The Biden administration is not focused on securing a nuclear deal with Iran amid mass protests that have broken out across the country, U.S. State Department spokesman Ned Price said Wednesday.
The protests were prompted by the death of a young woman, 22-year-old Mahsa Amini, in police custody. She had been detained by Iran's morality police on Sept. 13 for failing to adhere to Iran’s strict Islamic dress code for women. Amini died three days later while still in police custody.
Her death has sparked outrage across the country, with many calling for Supreme Leader Ayatollah Ali Khamenei to be removed from power.
"That's not our focus right now," Price said, noting that Washington is focusing instead on supporting Iranian protesters.
'Remarkable Bravery and Courage' of Iranian People"Our focus right now is on the remarkable bravery and courage that the Iranian people are exhibiting through their peaceful demonstrations; through the exercise of their universal rights to freedom of assembly and to freedom of expression," Price said. "Our focus right now is shining a spotlight on them and what they're doing and supporting them."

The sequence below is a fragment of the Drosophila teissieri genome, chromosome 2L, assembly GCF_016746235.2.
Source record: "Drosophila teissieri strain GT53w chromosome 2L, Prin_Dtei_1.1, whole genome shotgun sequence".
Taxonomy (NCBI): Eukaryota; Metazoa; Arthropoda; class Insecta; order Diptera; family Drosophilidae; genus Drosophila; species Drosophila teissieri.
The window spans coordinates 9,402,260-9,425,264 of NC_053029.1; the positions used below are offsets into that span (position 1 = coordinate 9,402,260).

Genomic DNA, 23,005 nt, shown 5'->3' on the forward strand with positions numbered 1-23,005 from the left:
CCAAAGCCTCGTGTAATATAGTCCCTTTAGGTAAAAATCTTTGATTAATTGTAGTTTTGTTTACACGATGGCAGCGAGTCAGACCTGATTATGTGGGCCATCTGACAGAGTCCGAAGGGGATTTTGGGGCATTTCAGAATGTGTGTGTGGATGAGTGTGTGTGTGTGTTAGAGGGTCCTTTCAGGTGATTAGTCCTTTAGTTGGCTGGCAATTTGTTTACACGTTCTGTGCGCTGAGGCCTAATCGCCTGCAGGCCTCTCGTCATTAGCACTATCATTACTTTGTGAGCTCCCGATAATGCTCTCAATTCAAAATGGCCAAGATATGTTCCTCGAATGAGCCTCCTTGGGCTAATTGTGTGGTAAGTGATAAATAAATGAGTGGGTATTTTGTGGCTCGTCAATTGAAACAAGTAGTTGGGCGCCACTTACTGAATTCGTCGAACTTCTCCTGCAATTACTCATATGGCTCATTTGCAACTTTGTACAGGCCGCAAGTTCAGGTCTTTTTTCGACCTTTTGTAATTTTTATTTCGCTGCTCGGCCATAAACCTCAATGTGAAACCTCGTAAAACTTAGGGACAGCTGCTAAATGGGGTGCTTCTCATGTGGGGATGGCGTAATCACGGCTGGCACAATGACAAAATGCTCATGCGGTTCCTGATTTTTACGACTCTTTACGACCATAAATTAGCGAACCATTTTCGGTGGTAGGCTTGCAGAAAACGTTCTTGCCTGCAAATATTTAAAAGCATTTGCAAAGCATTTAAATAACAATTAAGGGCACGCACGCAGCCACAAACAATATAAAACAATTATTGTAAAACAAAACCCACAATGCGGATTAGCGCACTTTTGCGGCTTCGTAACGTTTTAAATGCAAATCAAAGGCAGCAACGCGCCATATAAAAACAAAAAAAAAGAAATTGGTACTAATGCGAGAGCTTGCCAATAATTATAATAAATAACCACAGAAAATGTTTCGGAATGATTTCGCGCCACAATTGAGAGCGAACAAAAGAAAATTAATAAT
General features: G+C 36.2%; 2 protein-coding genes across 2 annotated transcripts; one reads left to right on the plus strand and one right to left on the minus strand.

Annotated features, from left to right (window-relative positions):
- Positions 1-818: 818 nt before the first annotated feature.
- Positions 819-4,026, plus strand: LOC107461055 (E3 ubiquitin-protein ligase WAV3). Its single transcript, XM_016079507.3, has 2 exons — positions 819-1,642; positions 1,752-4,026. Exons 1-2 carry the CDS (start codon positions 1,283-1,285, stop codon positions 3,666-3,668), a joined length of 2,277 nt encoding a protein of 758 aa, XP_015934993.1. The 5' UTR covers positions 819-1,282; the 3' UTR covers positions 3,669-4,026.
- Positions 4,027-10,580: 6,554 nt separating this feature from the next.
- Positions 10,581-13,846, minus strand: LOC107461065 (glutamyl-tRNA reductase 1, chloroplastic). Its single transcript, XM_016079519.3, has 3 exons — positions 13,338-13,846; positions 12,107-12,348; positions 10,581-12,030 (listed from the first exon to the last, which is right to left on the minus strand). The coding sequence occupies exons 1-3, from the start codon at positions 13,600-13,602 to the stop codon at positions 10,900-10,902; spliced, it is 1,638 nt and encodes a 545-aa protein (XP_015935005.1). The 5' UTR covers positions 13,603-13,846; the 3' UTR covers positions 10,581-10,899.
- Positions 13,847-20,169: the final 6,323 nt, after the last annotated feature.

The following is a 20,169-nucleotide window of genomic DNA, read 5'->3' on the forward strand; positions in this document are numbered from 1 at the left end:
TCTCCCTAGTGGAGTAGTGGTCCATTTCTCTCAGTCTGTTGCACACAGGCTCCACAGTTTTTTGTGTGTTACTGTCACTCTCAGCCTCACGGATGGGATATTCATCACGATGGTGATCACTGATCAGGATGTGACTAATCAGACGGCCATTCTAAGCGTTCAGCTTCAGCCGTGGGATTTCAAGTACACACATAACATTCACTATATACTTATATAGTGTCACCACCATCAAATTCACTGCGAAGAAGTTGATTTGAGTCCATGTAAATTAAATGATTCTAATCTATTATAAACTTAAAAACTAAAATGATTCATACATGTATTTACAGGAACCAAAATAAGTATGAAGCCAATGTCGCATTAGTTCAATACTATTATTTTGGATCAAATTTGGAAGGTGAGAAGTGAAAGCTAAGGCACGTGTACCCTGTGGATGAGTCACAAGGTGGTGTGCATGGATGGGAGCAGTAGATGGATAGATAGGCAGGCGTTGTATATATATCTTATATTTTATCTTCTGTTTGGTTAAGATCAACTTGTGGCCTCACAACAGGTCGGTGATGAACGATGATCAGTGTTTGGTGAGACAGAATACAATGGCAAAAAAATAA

The United States withdrew from the 2015 nuclear deal under former President Donald Trump, who then imposed tight sanctions on Iran, stating that America would "not be held hostage to nuclear blackmail."
However, President Joe Biden has been eager to get Iran back into the deal in the hopes of preventing the country from bolstering its nuclear program, which has been growing.
Indirect talks to revive the 2015 nuclear deal, mediated by European Union officials, have been ongoing for over 16 months but neither parties have so far managed to come to an agreement owing to disputes over Tehran’s demand that Washington provide guarantees that no U.S. president will abandon the deal in the future.
Biden has said he cannot agree to that demand because the nuclear deal is a political understanding as opposed to a legally binding treaty.
The International Atomic Energy Agency (IAEA) said in September that it was "not in a position to provide assurance that Iran's nuclear programme is exclusively peaceful."